From how to be one’s best at a debutante ball, fine dining situation, to yes, floating on a yacht, our trusty Ms. Modern Manners Sharon Schweitzer, JD, is on the scene to encourage your very best behavior possible

Dear Ms. Modern Manners,

Our best friend’s daughter is making her debutante bow at an international cotillion that we are invited to attend. Shall we

bring a gift to congratulate her as well?

Debuting Do’s

Dear Bow-Tied,

The debutantes, who are daughters of the international elite – including ambassadors, diplomats, and industry giants – traditionally receive flower arrangements as gifts from family and very close friends, a week or so before the ball (prior to travel).

Gift ideas also include luxury personalized or monogrammed stationery; or a donation to her favorite charity in her honor, noted in a card of congratulations. Jewelry, pearl or diamond earrings, and lockets with childhood photos are classic choices that she can also hand down to her daughter.

Dear Ms. Modern Manners,

I like to think of myself as rather sophisticated. So, when I ask for the salt to be passed, shouldn’t the pepper also be passed simultaneously, or is that too Old World? What’s the rule nowadays and while we are on the subject isn’t it considered rude to season food before tasting it?

Seasoned Guest

Dear Man For All Seasonings,

Hopefully when you are dining with others you don’t have salt on the table to begin with because the assumption is that the chef has prepared flavorful food. Adding salt prior to tasting the food, sends the unspoken message that you anticipate the food to be unsavory and need additional seasoning.

“Please pass the salt” is always a request for both. Salt and pepper are ‘married’ and travel the global table together – this includes saltcellars, which are also passed simultaneously with the pepper.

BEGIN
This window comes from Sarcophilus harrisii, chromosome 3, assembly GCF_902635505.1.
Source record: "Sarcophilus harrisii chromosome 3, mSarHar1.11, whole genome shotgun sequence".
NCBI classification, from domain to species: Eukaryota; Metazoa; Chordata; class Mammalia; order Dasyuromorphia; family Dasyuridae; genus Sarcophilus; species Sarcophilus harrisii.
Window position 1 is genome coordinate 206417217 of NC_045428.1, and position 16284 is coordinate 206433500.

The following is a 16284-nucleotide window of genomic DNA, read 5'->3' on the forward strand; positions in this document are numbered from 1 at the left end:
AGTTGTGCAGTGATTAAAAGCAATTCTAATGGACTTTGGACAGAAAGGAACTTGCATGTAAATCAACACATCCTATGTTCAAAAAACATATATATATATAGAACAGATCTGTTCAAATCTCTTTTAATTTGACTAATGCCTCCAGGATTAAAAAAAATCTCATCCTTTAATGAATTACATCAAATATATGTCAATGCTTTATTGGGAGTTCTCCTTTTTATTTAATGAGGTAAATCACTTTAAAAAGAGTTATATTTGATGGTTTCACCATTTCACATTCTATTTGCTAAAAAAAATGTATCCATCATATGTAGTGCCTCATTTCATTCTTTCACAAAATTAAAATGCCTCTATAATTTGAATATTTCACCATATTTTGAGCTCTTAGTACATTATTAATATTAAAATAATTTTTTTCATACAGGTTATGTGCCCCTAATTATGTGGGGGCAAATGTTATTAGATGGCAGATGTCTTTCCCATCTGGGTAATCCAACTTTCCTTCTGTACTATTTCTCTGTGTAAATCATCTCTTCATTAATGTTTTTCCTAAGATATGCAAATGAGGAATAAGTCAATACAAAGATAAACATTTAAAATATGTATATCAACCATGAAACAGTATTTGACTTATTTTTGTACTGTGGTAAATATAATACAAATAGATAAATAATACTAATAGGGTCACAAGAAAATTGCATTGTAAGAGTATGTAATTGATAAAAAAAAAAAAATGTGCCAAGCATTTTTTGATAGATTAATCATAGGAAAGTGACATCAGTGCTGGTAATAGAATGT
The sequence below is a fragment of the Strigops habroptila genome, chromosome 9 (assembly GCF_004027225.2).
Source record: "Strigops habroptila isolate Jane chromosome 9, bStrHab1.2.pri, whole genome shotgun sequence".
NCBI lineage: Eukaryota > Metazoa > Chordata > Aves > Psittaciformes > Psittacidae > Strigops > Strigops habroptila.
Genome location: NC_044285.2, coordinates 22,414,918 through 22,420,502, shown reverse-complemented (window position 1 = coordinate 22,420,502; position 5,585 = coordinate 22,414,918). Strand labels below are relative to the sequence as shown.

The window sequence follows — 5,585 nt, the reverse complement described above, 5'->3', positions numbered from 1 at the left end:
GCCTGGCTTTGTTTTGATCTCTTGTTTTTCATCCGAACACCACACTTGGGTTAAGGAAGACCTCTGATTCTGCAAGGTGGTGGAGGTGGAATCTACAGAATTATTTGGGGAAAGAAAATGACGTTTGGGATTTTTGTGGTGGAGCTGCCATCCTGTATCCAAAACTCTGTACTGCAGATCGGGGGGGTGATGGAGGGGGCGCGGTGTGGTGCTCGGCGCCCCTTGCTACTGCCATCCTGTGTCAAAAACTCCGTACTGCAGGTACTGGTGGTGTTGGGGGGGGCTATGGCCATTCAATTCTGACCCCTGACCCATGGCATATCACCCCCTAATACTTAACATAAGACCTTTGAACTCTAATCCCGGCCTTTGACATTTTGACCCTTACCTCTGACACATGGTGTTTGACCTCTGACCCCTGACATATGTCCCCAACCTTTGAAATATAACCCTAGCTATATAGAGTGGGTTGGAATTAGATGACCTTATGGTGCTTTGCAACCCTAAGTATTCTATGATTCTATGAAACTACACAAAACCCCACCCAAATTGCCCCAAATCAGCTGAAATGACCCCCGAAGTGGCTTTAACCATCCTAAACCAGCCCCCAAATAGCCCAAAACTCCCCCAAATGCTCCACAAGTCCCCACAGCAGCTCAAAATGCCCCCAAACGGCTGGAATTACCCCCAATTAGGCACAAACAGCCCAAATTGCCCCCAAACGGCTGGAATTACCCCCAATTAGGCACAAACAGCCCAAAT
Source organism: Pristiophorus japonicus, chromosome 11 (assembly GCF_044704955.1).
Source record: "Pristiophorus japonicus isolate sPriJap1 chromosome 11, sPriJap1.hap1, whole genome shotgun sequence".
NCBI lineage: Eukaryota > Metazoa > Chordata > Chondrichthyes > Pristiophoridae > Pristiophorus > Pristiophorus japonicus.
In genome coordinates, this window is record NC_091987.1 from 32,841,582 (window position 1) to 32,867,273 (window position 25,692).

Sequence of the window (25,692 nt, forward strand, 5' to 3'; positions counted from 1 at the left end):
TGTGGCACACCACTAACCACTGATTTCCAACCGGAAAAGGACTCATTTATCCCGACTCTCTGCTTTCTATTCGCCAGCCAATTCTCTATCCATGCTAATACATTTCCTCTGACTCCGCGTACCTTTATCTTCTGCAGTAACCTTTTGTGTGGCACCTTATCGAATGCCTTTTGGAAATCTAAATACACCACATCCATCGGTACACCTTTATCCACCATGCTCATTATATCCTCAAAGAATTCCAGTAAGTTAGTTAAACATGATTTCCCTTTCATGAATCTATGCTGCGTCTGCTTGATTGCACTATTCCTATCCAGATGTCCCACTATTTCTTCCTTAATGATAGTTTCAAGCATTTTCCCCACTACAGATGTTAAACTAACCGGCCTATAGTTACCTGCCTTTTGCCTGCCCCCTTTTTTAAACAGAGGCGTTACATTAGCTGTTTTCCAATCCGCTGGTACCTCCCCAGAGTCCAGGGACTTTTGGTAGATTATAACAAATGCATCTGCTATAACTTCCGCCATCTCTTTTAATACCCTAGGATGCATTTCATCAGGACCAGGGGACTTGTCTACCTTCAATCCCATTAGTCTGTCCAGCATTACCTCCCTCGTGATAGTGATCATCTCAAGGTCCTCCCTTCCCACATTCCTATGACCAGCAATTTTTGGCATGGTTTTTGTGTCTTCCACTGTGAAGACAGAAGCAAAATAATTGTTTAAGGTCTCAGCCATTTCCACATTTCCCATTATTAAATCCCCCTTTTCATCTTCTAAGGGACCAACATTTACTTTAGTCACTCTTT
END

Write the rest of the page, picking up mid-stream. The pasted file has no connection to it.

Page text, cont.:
Dear Ms. Modern Manners,

I’m in an awful pickle. My dear friend’s daughter called off her wedding months in advance of the ceremony. Alas, I gave a pricey gift to show our love and hopes for her bright future through a local specialty gift store where she was registered. Since the wedding’s no longer happening, how is that handled? Does the bride reach out or do I deal directly with the store?

Wedding Gifter

Dear Friend Of The Bride,

Neither, and please be patient. The traditional rule that once a gift is given the recipient may do anything they wish with it does not apply in this instance. Brides and grooms are usually so traumatized by a cancelled wedding, and resulting fees associated with cancelled hotel blocks, caterers, florists, flights and honeymoon packages, that the time it takes to gather the gifts, package and return them to their invited guests may be months.

Social graces require the former bride and groom to return the engagement, shower, and wedding gifts received, including personalized or monogrammed items. Gifts that may have been used already (sheets, towels, and kitchen hardware) are not returned.

Dear Ms. Modern Manners,

In the spring, we will be floating in the med, on a sizeable private yacht with high-net-worth friends. What is the proper gratuity for our two-week adventure?

Tacking & Jibing To Be

Dear Tack-ful,

Prior to setting sail, these financial arrangements should be confirmed in writing to avoid uncomfortable surprise. Sophisticated sailors inquire via email months prior to departure as to their anticipated contribution toward travel on the vessel.

Expect to contribute, at a minimum, 10% of the total trip expenses, including expensive fuel costs. Inquire about an appropriate additional gratuity amount for the captain and staff, over the 10%. Once home, follow-up with a gracious handwritten thank-you note and a luxury gift for the host and hostess. When a situation presents itself like this, the utmost manners are required, so have fun and enjoy the journey as you would with any vacation.